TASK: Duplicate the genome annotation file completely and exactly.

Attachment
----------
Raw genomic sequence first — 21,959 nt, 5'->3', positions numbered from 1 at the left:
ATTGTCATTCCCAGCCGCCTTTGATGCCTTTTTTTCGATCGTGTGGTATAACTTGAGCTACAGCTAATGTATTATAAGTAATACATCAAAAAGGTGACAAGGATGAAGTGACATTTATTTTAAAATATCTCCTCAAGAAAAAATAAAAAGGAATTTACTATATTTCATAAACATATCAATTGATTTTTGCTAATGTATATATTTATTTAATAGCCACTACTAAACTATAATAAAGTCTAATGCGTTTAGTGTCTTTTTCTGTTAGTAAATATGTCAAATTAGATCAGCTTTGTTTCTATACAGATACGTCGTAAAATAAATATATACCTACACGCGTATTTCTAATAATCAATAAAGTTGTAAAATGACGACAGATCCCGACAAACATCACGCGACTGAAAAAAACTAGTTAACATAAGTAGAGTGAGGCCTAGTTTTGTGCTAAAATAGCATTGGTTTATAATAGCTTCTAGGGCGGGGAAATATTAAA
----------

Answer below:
Raw genomic sequence first — 21,959 nt, 5'->3', positions numbered from 1 at the left:
ATTGTCATTCCCAGCCGCCTTTGATGCCTTTTTTTCGATCGTGTGGTATAACTTGAGCTACAGCTAATGTATTATAAGTAATACATCAAAAAGGTGACAAGGATGAAGTGACATTTATTTTAAAATATCTCCTCAAGAAAAAATAAAAAGGAATTTACTATATTTCATAAACATATCAATTGATTTTTGCTAATGTATATATTTATTTAATAGCCACTACTAAACTATAATAAAGTCTAATGCGTTTAGTGTCTTTTTCTGTTAGTAAATATGTCAAATTAGATCAGCTTTGTTTCTATACAGATACGTCGTAAAATAAATATATACCTACACGCGTATTTCTAATAATCAATAAAGTTGTAAAATGACGACAGATCCCGACAAACATCACGCGACTGAAAAAAACTAGTTAACATAAGTAGAGTGAGGCCTAGTTTTGTGCTAAAATAGCATTGGTTTATAATAGCTTCTAGGGCGGGGAAATATTAAA